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  HOME | Cuba

Fidel Castro Defends Treatment of Dead Dissident

HAVANA – Fidel Castro and Cuba’s state media monopoly have confronted international and opposition criticism of the Cuban government following last week’s death of political prisoner Orlando Zapata Tamayo after an 85-day hunger strike.

“In our country we have never tortured anyone, we have never ordered an adversary killed, we have never lied to the people,” the retired Cuban president said in the latest of his “Reflections” on public affairs.

He also defended Brazilian President Luiz Inacio Lula da Silva against those who accuse him of ignoring the case of Zapata on his recent visit to Havana.

“Some who envy his prestige and his glory, and even worse, those who are at the service of the (U.S.) empire, criticize him for visiting Cuba. To do so they use the vile slander that has been used against Cuba for half a century,” Castro wrote.

For its part, state television broadcast an extensive report Monday night accusing “the counterrevolution” of a “defamation campaign” to hide the medical attention that Zapata received before he died.

The program said that the dissident, who had been in jail since 2003, was attended “with the strictest medical ethics.”

Granma accused Zapata of being a common criminal who “adopted a political persona when he already had a long criminal record.”

State television also presented interviews with doctors and specialists who detailed the reactions of the human body to prolonged starvation and the physical process leading to the fatal result.

It also published pictures of Zapata’s mother, Reyna Tamayo, and videos of her visits to the hospital where he was admitted, meetings she had with police authorities, and wiretapped conversations with members of the opposition in Miami and Cuba.

One of the doctors said that the prisoner was treated with “the latest generation of products in terms of nourishment.’

The report said that “the counterrevolution” is promoting a campaign to “accuse the island’s authorities of not providing Orlando Zapata with medical attention,” and that “it therefore decided to manipulate and cover up any proof to the contrary.”

“The words of Orlando Zapata’s mother about the excellent attention her son was getting were never divulged. That truth was not suitable in a campaign of defamation against Cuba,” it said.

“The told us they were doing everything possible to save him...that they are going to fight to the last, but the situation is critical, critical,” Reyna Tamayo said in one of the wiretapped phone calls, according to the report.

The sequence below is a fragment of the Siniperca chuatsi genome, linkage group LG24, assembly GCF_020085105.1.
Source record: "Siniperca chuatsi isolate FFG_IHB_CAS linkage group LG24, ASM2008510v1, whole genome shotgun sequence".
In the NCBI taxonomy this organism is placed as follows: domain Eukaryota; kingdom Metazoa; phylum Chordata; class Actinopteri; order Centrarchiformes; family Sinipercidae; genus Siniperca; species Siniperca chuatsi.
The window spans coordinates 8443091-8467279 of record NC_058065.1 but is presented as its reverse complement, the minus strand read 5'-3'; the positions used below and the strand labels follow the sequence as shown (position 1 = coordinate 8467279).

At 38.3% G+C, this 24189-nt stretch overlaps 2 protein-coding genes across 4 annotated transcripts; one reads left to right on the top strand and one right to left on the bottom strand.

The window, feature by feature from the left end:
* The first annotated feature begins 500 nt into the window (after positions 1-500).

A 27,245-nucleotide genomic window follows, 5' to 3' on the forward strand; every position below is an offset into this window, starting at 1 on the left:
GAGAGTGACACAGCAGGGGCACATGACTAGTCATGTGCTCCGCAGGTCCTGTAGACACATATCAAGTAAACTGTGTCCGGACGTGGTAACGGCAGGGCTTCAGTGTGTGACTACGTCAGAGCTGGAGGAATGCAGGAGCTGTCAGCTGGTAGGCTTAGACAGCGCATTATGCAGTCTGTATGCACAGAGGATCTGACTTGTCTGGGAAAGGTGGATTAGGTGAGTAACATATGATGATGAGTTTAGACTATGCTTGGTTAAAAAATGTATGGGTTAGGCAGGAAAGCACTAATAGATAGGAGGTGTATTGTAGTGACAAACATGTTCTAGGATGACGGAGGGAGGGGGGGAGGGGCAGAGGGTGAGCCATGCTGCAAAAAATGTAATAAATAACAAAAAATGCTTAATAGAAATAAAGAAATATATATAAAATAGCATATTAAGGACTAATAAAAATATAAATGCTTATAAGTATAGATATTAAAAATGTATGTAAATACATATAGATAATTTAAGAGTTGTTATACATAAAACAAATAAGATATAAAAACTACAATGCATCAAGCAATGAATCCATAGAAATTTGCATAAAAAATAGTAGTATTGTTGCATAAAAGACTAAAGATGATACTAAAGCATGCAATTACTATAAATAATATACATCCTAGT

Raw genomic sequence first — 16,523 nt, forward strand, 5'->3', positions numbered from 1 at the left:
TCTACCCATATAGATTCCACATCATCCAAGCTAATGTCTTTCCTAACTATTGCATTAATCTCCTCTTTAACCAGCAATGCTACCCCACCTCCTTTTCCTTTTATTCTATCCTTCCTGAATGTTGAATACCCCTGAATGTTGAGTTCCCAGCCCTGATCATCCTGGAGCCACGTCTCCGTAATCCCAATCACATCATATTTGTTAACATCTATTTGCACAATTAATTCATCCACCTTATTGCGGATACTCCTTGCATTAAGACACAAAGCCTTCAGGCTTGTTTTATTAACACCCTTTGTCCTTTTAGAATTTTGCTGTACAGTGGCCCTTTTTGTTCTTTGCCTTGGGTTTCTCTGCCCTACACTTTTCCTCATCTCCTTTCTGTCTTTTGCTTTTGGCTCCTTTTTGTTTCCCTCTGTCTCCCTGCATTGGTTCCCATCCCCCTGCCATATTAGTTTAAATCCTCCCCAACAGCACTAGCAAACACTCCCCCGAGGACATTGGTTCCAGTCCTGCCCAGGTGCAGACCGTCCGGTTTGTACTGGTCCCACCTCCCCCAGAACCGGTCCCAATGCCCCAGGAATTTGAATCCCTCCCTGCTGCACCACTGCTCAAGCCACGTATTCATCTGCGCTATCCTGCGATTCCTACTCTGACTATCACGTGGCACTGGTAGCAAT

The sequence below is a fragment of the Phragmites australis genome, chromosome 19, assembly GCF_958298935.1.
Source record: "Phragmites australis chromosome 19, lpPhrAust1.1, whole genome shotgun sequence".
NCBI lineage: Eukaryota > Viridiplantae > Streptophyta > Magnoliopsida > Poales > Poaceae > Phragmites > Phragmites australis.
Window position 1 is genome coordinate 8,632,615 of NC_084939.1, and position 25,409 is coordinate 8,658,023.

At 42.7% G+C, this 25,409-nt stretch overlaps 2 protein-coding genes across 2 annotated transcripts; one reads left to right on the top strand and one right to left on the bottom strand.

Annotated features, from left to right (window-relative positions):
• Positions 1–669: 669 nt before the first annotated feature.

Dr. Maria Esther Hernandez said she kept telling Zapata “about the consequences of his decision and how it was putting his life in danger, but he maintained his position at all times.”

In a related matter, two of the five dissidents who launched hunger strikes after Tamayo’s death decided to end their protests.

Political prisoners Eduardo Diaz Fleitas and Diosdado Gonzalez, both held at Kilo 5 prison in the western province of Pinar del Rio, announced they would resume taking nourishment.

Two other prisoners: Nelson Molinet, also at Kilo 5; and Fidel Suarez Cruz, serving time at the Kilo 8 penitentiary in Pinar del Rio, remained on hunger strike, the spokesman for the unofficial Cuban Commission on Human Rights and National Reconciliation, Elizardo Sanchez, told Efe.

Also continuing his hunger strike at home in the central city of Santa Clara was the psychologist and independent journalist Guillermo Fariñas, who has ignored the pleas of Sanchez, his family and other dissidents to end his fasting.

Sanchez said it seems probable that all the hunger strikes in prison will end and the only one to continue will be Fariñas, who is asking for the release of Cuba’s approximately 200 political prisoners.

Fariñas’ mother, nurse Alicia Hernandez, stressed her son’s obstinate character in a statement to Efe by telephone, while Sanchez expressed his concern for the grave state of his health.

Hernandez said her son’s constitution has been undermined by his 23 previous hunger strikes on behalf of human rights.

Zapata’s death brought an avalanche of criticism on the Cuban government, and President Raul Castro – Fidel’s younger brother – took the unprecedented step of issuing a statement expressing regret, though he insisted authorities were not to blame. EFE

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